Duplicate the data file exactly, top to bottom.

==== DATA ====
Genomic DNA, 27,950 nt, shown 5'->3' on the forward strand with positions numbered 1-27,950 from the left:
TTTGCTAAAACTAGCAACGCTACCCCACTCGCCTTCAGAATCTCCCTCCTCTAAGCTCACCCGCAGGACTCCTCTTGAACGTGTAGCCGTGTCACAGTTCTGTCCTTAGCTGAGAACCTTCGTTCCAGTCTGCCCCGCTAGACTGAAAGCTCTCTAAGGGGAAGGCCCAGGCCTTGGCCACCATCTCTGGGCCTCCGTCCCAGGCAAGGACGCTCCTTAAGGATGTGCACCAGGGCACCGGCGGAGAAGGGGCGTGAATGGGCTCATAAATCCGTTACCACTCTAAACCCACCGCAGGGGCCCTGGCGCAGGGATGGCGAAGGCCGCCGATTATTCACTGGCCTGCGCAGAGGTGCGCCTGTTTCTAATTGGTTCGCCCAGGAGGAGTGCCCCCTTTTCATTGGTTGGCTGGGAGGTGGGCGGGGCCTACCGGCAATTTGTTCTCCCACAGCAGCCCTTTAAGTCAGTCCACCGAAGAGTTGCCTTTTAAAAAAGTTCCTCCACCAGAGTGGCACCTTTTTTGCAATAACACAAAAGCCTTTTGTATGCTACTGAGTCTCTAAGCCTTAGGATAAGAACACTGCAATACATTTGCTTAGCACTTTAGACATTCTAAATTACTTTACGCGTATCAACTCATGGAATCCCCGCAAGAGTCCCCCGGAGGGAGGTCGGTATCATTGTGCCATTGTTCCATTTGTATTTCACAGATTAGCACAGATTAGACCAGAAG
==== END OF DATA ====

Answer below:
Genomic DNA, 27,950 nt, shown 5'->3' on the forward strand with positions numbered 1-27,950 from the left:
TTTGCTAAAACTAGCAACGCTACCCCACTCGCCTTCAGAATCTCCCTCCTCTAAGCTCACCCGCAGGACTCCTCTTGAACGTGTAGCCGTGTCACAGTTCTGTCCTTAGCTGAGAACCTTCGTTCCAGTCTGCCCCGCTAGACTGAAAGCTCTCTAAGGGGAAGGCCCAGGCCTTGGCCACCATCTCTGGGCCTCCGTCCCAGGCAAGGACGCTCCTTAAGGATGTGCACCAGGGCACCGGCGGAGAAGGGGCGTGAATGGGCTCATAAATCCGTTACCACTCTAAACCCACCGCAGGGGCCCTGGCGCAGGGATGGCGAAGGCCGCCGATTATTCACTGGCCTGCGCAGAGGTGCGCCTGTTTCTAATTGGTTCGCCCAGGAGGAGTGCCCCCTTTTCATTGGTTGGCTGGGAGGTGGGCGGGGCCTACCGGCAATTTGTTCTCCCACAGCAGCCCTTTAAGTCAGTCCACCGAAGAGTTGCCTTTTAAAAAAGTTCCTCCACCAGAGTGGCACCTTTTTTGCAATAACACAAAAGCCTTTTGTATGCTACTGAGTCTCTAAGCCTTAGGATAAGAACACTGCAATACATTTGCTTAGCACTTTAGACATTCTAAATTACTTTACGCGTATCAACTCATGGAATCCCCGCAAGAGTCCCCCGGAGGGAGGTCGGTATCATTGTGCCATTGTTCCATTTGTATTTCACAGATTAGCACAGATTAGACCAGAAG